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U.S.: Bush Sees Iraq War Sparking Democratic Wave Across Middle East

  • Jeffrey Donovan

In what White House officials called a "major speech," U.S. President George W. Bush set forth an ambitious, optimistic vision for what the Middle East could look like after a U.S.-led war in Iraq.

Washington, 27 February 2003 (RFE/RL) -- U.S. President George W. Bush says he believes an American-led war to topple Iraqi President Saddam Hussein would launch a wave of democratic reform across the Middle East, culminating in definitive peace between Israelis and Palestinians.

In a nationally televised speech last night to conservative officials and scholars in Washington, Bush called Hussein a "direct and growing threat" to America but made no formal announcement about whether a decision has been made to invade Iraq. But, in what amounted to a strong sign that war may be nearing, Bush laid out a vision of peace, prosperity, and democracy in the Middle East once Hussein is removed from power.

Critics have questioned the notion of trying to export democracy to a region dominated by authoritarian governments. But Bush said Muslims everywhere are eager for freedom and democratic reform: "It is presumptuous and insulting to suggest that a whole region of the world, or the one-fifth of humanity that is Muslim, is somehow untouched by the most basic aspirations of life."

Bush said a war in Iraq, far from destabilizing the region as many have said, would spark people in the Mideast to achieve those aspirations: "A new regime in Iraq would serve as a dramatic and inspiring example of freedom for other nations in the region."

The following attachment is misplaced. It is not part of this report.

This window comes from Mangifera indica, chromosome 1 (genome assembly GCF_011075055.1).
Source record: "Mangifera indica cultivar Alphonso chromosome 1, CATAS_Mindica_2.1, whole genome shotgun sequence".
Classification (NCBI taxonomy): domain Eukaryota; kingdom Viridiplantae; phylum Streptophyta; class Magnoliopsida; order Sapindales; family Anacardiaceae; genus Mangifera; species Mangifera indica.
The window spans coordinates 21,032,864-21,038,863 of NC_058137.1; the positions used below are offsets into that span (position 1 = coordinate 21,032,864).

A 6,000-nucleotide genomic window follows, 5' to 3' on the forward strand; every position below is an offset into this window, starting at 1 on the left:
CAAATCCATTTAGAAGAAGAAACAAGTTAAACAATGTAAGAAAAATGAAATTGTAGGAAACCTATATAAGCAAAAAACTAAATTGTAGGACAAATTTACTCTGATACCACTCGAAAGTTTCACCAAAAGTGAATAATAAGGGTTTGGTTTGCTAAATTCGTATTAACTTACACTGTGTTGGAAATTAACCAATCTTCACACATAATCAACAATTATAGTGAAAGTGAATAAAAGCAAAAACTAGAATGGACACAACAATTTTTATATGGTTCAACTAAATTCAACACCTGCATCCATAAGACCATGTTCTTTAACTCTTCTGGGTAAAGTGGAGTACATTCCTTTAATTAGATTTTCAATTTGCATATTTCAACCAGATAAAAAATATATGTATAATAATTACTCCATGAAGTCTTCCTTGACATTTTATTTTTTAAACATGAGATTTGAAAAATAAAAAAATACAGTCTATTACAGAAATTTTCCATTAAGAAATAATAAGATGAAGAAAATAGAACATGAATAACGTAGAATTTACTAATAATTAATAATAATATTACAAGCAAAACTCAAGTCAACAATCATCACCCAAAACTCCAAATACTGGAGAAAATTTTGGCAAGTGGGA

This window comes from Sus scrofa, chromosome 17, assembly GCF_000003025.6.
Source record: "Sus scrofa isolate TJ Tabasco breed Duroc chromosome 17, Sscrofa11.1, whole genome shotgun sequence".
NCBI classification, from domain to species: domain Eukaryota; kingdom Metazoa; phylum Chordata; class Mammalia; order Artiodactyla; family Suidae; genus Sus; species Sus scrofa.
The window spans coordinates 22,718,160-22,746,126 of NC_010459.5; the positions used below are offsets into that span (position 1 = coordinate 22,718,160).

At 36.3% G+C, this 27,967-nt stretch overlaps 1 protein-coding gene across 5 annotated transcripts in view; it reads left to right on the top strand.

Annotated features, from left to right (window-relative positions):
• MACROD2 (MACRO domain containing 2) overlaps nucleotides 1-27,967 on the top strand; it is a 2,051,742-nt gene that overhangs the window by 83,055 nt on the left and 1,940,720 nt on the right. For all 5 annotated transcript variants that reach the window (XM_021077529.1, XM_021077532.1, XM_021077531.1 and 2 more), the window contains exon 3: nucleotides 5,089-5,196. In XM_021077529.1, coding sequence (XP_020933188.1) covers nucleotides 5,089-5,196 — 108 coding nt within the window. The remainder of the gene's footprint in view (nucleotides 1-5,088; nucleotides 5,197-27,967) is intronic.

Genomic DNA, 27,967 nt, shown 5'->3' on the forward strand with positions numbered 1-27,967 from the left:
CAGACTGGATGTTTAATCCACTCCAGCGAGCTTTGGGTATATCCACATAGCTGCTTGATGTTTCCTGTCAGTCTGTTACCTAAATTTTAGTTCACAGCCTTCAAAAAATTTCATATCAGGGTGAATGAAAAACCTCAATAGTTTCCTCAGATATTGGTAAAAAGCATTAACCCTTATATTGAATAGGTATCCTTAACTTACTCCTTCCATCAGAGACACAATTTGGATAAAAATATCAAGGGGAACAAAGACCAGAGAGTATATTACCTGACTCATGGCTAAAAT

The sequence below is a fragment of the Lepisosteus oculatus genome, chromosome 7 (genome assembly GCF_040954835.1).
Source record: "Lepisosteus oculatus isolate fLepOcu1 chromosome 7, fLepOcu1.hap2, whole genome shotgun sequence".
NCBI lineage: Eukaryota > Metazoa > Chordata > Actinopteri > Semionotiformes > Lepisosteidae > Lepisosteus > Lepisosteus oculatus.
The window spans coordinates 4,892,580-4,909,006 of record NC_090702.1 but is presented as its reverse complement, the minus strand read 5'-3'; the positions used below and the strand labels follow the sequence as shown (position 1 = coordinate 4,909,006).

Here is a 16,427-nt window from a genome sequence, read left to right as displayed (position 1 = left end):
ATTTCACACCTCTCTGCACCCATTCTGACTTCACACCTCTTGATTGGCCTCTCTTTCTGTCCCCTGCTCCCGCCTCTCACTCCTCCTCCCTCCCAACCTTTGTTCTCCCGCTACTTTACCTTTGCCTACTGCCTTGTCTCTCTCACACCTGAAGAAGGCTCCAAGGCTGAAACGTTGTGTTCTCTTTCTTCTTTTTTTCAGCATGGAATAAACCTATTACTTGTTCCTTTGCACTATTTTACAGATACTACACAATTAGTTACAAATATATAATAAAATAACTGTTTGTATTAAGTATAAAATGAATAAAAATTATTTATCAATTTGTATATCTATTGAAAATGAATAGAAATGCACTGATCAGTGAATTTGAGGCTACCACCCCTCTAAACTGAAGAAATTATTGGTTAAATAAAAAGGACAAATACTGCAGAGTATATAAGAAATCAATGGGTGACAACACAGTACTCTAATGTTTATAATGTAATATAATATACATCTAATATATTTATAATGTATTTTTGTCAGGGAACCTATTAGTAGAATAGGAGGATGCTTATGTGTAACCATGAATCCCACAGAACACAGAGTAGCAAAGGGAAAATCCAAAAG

Bush said it won't be easy to bring democracy to Iraq, but he said trying is better than sitting by idly as Hussein develops weapons of mass destruction, oppresses his people, and directly supports terrorism, including giving money to the families of Palestinian suicide bombers in Israel.

The president said rebuilding Iraq would be worth the price of a "sustained commitment from many nations, including our own."

He said the U.S. has no intention of determining the precise form of Iraq's new government. "That choice belongs to the Iraqi people," he said, and all would have a voice in any new government. But he said Washington will ensure that "one brutal dictator is not replaced by another."

But wary of the world and the region seeing Washington as an occupying power, Bush said America would leave Iraq as soon as its efforts are no longer necessary. He said American war victories have often left great accomplishments in their wake, including democracies in Germany and Japan after World War II.

He said Iraq would be no different, adding that democratic ferment is already bubbling all over the Middle East: "Arab intellectuals have called on Arab governments to address the 'freedom gap' so their peoples can fully share in the progress of our times. Leaders in the region speak of a new Arab charter that champions internal reform, greater political participation, economic openness, and free trade. And from Morocco to Bahrain and beyond, nations are taking genuine steps toward political reform."

Bush said that removing Hussein would send a signal to similar regimes that their support for terrorism would not be tolerated. He said it would also eliminate direct support to Palestinian terrorists by Hussein.

Bush said that with those terrorist pressures relieved from the Middle East, the Palestinians themselves would be free to choose a better leadership that truly seeks peace and the well-being of its people.

In turn, Bush added: "The new government of Israel, as the terror threat is removed and security improves, will be expected to support the creation of a viable Palestinian state."

Bush called on the United Nations, where he faces stiff opposition to war in Iraq, to embrace the opportunity to reshape the Middle East through a major commitment to postwar Iraq.

He said the UN has a duty to send a signal to "outlaw regimes that in this new century, the boundaries of civilized behavior will be respected." Protecting those boundaries, he said, "carries a cost."

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